Appeals & Response Plans
- East Africa: Armyworm Infestation - Mar 2017
- Burundi: Malaria Outbreak - Mar 2017
- Burundi: Cholera Outbreak - Jul 2016
- Burundi: Floods - Nov 2015
- Burundi/Tanzania: Cholera Outbreak - May 2015
- Burundi: Landslides and Floods - Mar 2015
- Burundi: Floods and Landslides - Feb 2014
- Burundi: Cholera Outbreak - Oct 2012
- Burundi: Cholera Outbreak - Aug 2011
- Burundi: Floods - Mar 2011
Most read (last 30 days)
- Eight projects totaling $2.75 million committed in December
- Burundi : Bulletin Humanitaire | Publication 08 | Octobre et Novembre 2017
- Burundi Remote Monitoring Update, December 2017
- Burundi: Acute Food Insecurity Situation October - December 2017 and January - May 2018
- UNHCR Burundi Situation: 2017 Funding Update (as of 02 January 2018)
KEY BURUNDIAN POPULATION FIGURES
232,711 Burundians who arrived in Tanzania since April 2015
119,089 Burundian population of concern in Nduta Camp
69,280 Burundian population of concern in Nyarugusu Camp pre and post influx
46,161 Burundian population of concern in Mtendeli Camp
"We have spent many years of our lives fleeing danger. It is very tiresome. All our children were born in refugee camps," says Bahekeye.
Bahekeye fled conflict in Burundi. At the age of 63, all he wishes for is to find a place where, together with his family, they can spend the rest of their days in peace.
Through successful advocacy from UNICEF and UNHCR with the Governments of Tanzania and Burundi, the second round of examinations took place in October 2017 for 1469 Burundian secondary students. UNICEF support covers all the exams costs: printing of exams, logistical movement of exam supervisors as well as the training to teachers who support the students leading up to the exam period.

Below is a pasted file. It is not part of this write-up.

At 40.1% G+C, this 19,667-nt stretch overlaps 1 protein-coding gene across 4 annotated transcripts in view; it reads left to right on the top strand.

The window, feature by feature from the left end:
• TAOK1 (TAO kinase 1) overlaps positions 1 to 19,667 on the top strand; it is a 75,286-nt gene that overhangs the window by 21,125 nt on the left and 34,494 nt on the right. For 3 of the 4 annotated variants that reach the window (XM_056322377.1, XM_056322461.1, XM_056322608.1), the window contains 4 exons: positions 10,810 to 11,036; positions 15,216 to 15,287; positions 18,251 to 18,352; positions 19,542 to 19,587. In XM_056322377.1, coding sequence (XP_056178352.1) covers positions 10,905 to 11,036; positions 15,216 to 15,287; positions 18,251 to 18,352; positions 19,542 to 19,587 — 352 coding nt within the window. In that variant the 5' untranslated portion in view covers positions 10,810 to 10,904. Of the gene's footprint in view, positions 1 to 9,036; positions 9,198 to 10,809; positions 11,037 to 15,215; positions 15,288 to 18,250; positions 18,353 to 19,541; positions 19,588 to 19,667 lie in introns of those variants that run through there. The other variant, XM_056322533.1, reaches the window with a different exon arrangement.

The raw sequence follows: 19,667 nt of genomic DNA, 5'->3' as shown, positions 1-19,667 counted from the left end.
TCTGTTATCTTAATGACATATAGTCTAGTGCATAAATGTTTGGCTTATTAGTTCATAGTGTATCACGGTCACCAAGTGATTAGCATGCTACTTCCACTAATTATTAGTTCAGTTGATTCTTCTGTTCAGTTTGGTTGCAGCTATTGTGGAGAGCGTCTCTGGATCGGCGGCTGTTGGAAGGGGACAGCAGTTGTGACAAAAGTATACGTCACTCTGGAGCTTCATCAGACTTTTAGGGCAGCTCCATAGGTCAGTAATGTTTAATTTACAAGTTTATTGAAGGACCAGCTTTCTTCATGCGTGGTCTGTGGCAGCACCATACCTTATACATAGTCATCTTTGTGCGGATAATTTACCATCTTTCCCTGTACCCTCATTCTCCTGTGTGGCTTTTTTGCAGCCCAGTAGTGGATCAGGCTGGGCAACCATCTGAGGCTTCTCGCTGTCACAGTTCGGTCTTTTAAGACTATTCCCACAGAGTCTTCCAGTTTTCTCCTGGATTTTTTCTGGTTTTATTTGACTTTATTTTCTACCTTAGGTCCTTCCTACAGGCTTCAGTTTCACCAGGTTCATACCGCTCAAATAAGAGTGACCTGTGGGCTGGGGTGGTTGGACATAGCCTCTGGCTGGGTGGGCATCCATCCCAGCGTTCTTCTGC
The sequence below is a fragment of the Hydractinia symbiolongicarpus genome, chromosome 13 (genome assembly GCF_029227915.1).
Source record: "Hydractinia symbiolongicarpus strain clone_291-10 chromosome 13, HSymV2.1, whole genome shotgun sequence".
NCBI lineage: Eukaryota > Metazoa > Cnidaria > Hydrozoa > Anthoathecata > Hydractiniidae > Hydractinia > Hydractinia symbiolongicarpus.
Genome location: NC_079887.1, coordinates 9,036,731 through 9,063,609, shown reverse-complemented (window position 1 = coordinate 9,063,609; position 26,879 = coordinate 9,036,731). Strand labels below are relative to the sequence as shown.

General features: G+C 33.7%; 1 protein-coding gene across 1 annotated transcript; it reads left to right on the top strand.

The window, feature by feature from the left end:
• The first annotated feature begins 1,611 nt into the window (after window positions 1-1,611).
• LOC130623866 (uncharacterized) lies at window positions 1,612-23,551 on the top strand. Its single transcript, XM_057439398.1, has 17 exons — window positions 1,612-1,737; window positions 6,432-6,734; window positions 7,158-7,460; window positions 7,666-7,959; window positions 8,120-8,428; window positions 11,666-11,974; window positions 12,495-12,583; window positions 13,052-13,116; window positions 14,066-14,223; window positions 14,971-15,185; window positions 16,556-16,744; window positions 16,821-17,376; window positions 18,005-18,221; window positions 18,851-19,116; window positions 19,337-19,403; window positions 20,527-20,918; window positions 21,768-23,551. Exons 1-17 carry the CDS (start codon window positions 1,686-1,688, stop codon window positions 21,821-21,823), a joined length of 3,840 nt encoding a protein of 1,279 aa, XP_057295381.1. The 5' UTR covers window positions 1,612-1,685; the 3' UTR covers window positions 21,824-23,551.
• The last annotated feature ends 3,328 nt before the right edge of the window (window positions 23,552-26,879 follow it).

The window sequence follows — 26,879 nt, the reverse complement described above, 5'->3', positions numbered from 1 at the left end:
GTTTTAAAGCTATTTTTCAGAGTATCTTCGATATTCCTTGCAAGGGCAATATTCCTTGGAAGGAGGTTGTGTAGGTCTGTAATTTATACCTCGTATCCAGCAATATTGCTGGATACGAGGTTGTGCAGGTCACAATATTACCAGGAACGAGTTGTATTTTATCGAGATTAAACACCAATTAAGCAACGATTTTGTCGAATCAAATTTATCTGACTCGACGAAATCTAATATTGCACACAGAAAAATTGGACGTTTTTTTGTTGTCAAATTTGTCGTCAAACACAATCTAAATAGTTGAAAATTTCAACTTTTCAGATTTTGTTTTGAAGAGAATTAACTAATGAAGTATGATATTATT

A growing funding crisis means that hundreds of thousands of women and children are suffering in refugee camps in Tanzania.
By Kate Bond in Nyarugusu refugee camp, Tanzania | 30 November 2017
Five months have passed since Sandrine Nyaribagiza first arrived at Nyarugusu refugee camp in north-western Tanzania. She thought she was safe after fleeing the Democratic Republic of the Congo (DRC). Now, in an overcrowded mass shelter only designed to accommodate new arrivals for a week, she fears for her family every night.
DAR ES SALAAM – The Government of the Federal Republic of Germany has contributed EUR 2 million to the United Nations World Food Programme (WFP) in order to maintain food assistance for almost half a million refugees and asylum seekers residing in Tanzania and Rwanda. This funding is vital as WFP refugee operations in the region are facing critical funding shortages. WFP operations in Tanzania and Rwanda each received EUR 1 million from the contribution.
This is a preliminary report; the final narrative and financial reports will be published on 31 December 2017.
April 2015: Influx of Burundian refugees fleeing pre-election violence start arriving in neighbouring countries.
On 31 August 2017 at the Tripartite Commission Meeting for the Voluntary Repatriation of Burundian Refugees in Tanzania, the Tripartite Commission (United Republic of Tanzania,
Republic of Burundi, and UNHCR) issued a joint communiqué and agreed to implement a work plan from 7 September to 31 December 2017, which entails the voluntary repatriation plan of Burundian refugees who wish to return to Burundi. The voluntary repatriation operation will take place in phases.
L’accueil d’un grand nombre de réfugiés a des implications significatives sur le capital humain dans le pays hôte, notamment sur la scolarisation, le travail et l’emploi des jeunes.
The 2017/18 October to December Vuli and October to May Msimu seasons are underway, characterized by land preparation and planting. Msimu production, which makes up around 70 percent of total national production, is expected to be average. Poor households in these southern unimodal areas are expected to maintain Minimal (IPC Phase 1) throughout the projection period.